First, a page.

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Development Of An Integrated Statics And Strength Of Materials Curriculum With An Emphasis On Design

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1999 Annual Conference


Charlotte, North Carolina

Publication Date

June 20, 1999

Start Date

June 20, 1999

End Date

June 23, 1999



Page Count


Page Numbers

4.193.1 - 4.193.10

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Paper Authors

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James Dally

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William L. Fourney

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Peter C. Chang

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Hugh A. Bruck

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Dave K. Anand

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NOTE: The first page of text has been automatically extracted and included below in lieu of an abstract

Session 2566

Development of an Integrated Statics and Strength of Materials Curriculum with an Emphasis on Design

Hugh A. Bruck, Dave K. Anand, William L. Fourney, Peter C. Chang, and James W. Dally Departments of Mechanical and Civil Engineering, University of Maryland, College Park, MD 20742


Traditionally, statics and strength of materials courses have been taught separately with the intent of emphasizing the mechanics of rigid bodies in statics and transitioning to the mechanics of deformable bodies in strength of materials. While this approach has proven to be effective in reinforcing students’ understanding of basic principles in mechanics, it has been less than effective in providing students with an understanding of the relationship between the two subjects and their importance in designing structures. At the University of Maryland, the Mechanical and Civil Engineering departments are seamlessly integrating these two courses together, better preparing students to apply mechanics principles in the design of solutions to engineering problems. The new courses are centered around a simple, but well-developed, design project and efforts have been initiated to enhance the instruction with demonstration experiments and computer tools that will be delivered in new interactive, multimedia "Studios". Metrics for success concentrate on comparative evaluation of student performance in the traditional and integrated versions of the curriculum, as well as student feedback on the curriculum’s satisfaction of ABET 2000 criteria.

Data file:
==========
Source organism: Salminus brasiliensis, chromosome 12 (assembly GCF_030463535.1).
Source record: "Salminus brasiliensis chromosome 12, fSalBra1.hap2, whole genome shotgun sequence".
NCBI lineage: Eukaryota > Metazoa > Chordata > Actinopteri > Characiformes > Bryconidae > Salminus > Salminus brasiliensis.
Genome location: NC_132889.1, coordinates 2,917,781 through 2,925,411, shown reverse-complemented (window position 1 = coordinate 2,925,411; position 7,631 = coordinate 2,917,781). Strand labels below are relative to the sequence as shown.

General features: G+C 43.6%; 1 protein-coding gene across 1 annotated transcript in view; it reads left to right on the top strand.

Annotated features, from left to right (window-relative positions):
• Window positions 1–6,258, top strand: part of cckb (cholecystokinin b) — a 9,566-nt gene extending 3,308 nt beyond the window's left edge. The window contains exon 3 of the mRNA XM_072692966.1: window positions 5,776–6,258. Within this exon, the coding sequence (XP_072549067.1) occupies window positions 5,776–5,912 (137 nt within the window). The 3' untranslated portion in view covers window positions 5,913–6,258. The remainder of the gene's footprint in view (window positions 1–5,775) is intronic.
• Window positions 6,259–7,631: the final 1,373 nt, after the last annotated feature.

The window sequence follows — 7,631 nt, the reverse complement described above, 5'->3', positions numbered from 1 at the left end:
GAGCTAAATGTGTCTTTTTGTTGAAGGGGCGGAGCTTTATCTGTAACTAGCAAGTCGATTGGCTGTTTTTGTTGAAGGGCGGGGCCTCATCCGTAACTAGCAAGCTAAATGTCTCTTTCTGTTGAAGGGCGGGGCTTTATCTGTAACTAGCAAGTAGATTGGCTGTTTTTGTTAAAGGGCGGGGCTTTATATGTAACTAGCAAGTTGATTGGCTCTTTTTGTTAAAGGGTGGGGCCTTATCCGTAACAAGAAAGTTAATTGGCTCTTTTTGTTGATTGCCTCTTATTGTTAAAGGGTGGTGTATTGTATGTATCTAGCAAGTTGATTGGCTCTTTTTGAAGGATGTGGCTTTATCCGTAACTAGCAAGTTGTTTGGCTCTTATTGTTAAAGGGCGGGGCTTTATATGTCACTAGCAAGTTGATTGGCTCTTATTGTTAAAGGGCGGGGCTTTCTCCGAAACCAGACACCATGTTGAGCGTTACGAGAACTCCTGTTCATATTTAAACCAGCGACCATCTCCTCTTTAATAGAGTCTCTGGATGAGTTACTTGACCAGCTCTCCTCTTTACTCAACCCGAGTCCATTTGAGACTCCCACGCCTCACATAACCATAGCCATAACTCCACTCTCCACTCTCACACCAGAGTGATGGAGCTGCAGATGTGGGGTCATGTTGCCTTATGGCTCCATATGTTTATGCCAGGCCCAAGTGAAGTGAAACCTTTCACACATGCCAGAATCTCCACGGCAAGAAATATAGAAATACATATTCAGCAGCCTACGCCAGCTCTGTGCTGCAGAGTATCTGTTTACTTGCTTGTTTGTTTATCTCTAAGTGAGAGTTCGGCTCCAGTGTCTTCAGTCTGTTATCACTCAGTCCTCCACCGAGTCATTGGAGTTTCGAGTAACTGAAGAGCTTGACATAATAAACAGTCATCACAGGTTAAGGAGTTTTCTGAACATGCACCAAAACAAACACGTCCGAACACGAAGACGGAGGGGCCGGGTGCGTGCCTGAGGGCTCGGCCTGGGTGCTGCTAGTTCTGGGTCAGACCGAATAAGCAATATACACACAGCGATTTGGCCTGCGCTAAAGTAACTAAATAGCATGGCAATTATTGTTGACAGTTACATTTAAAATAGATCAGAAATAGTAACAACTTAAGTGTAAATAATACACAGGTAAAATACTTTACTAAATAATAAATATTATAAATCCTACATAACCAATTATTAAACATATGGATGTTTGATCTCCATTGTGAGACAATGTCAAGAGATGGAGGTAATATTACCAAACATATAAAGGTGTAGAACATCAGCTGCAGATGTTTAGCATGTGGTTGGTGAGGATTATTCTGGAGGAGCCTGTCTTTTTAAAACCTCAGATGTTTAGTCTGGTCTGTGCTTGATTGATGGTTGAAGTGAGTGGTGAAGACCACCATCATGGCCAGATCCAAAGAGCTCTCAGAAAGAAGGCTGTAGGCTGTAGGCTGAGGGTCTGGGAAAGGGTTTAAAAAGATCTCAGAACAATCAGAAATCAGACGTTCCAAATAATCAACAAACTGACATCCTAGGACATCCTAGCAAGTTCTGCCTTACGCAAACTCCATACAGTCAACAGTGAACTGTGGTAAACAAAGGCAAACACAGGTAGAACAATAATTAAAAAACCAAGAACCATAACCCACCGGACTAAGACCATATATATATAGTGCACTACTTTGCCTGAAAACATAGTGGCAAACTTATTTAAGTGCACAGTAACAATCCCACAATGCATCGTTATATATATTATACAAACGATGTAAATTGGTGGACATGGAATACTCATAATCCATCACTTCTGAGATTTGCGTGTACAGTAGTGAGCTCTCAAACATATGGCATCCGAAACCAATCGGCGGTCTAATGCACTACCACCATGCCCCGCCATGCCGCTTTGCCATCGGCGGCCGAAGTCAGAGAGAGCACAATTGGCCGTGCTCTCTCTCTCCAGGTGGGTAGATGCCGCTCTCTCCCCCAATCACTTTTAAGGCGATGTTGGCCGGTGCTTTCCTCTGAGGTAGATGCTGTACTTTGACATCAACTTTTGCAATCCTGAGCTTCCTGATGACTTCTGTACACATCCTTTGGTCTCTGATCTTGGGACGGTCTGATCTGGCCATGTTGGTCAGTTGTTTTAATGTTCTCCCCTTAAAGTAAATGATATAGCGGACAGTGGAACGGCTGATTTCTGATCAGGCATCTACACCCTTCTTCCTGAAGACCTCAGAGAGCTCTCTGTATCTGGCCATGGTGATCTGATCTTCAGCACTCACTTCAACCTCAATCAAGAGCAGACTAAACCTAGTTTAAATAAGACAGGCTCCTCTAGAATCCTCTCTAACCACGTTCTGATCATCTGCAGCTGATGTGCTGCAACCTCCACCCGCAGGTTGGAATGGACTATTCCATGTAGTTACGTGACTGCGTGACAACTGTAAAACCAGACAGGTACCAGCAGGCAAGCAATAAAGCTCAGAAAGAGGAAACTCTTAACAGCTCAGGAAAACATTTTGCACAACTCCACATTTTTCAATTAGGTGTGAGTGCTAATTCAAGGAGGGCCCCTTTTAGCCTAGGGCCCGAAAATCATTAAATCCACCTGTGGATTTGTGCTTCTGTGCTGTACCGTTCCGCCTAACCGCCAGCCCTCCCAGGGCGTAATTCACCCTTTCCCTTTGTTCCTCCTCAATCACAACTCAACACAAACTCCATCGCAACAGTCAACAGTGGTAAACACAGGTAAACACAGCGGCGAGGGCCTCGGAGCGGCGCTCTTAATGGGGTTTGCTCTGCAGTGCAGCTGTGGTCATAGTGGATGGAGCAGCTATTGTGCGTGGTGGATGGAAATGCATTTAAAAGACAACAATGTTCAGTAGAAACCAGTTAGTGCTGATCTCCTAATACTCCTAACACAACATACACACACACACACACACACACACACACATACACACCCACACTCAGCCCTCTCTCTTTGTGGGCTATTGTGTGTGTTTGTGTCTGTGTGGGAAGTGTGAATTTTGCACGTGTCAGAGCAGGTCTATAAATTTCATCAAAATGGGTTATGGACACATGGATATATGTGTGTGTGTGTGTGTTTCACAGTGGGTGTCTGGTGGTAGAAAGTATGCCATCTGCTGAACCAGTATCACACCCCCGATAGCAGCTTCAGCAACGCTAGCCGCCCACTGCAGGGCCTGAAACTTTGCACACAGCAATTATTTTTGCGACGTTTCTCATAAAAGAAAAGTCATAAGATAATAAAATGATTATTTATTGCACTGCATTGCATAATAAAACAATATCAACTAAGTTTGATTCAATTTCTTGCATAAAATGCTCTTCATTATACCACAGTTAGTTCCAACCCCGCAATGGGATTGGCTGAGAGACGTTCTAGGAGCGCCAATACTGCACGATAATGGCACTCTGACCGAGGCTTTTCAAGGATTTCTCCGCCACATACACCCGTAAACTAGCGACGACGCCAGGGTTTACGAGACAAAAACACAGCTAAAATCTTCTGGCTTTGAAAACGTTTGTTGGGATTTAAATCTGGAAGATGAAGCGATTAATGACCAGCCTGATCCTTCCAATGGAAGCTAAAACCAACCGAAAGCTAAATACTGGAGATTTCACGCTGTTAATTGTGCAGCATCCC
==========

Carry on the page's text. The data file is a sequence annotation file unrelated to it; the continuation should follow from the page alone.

Engineering students are facing new challenges in the 21st century that may not be satisfied with existing undergraduate engineering curriculum [1-4]. These challenges require the development of improved skills in a variety of areas, such as engineering design, problem solving, life-long learning, and multidisciplinary teamwork. These skills have been identified in a new set of criteria developed by ABET, known as ABET Engineering Criteria 2000, which is currently being used as a guide for assessing engineering programs reaccreditation [5]. Although these criteria provide a framework for developing 21st century engineering curriculum, implementation of these criteria is being left to the discretion of individual engineering programs.

Five years ago, an effort was undertaken by the University of Maryland (UMD) to establish a philosophical framework for developing new engineering curriculum capable of meeting educational challenges for the 21st century [6]. As part of that effort, a proposal was made to integrate components of the curriculum. The first implementation of this proposal is the integration of statics and strength of materials with an emphasis on design.

While traditional instruction of statics and strength of materials has treated the development of the subjects as mutually exclusive, there appears to be no sound rationale for continued adoption of this approach. In fact, the only real difference between the two subjects is whether or not a

Dally, J., & Fourney, W. L., & Chang, P. C., & Bruck, H. A., & Anand, D. K. (1999, June), Development Of An Integrated Statics And Strength Of Materials Curriculum With An Emphasis On Design Paper presented at 1999 Annual Conference, Charlotte, North Carolina.

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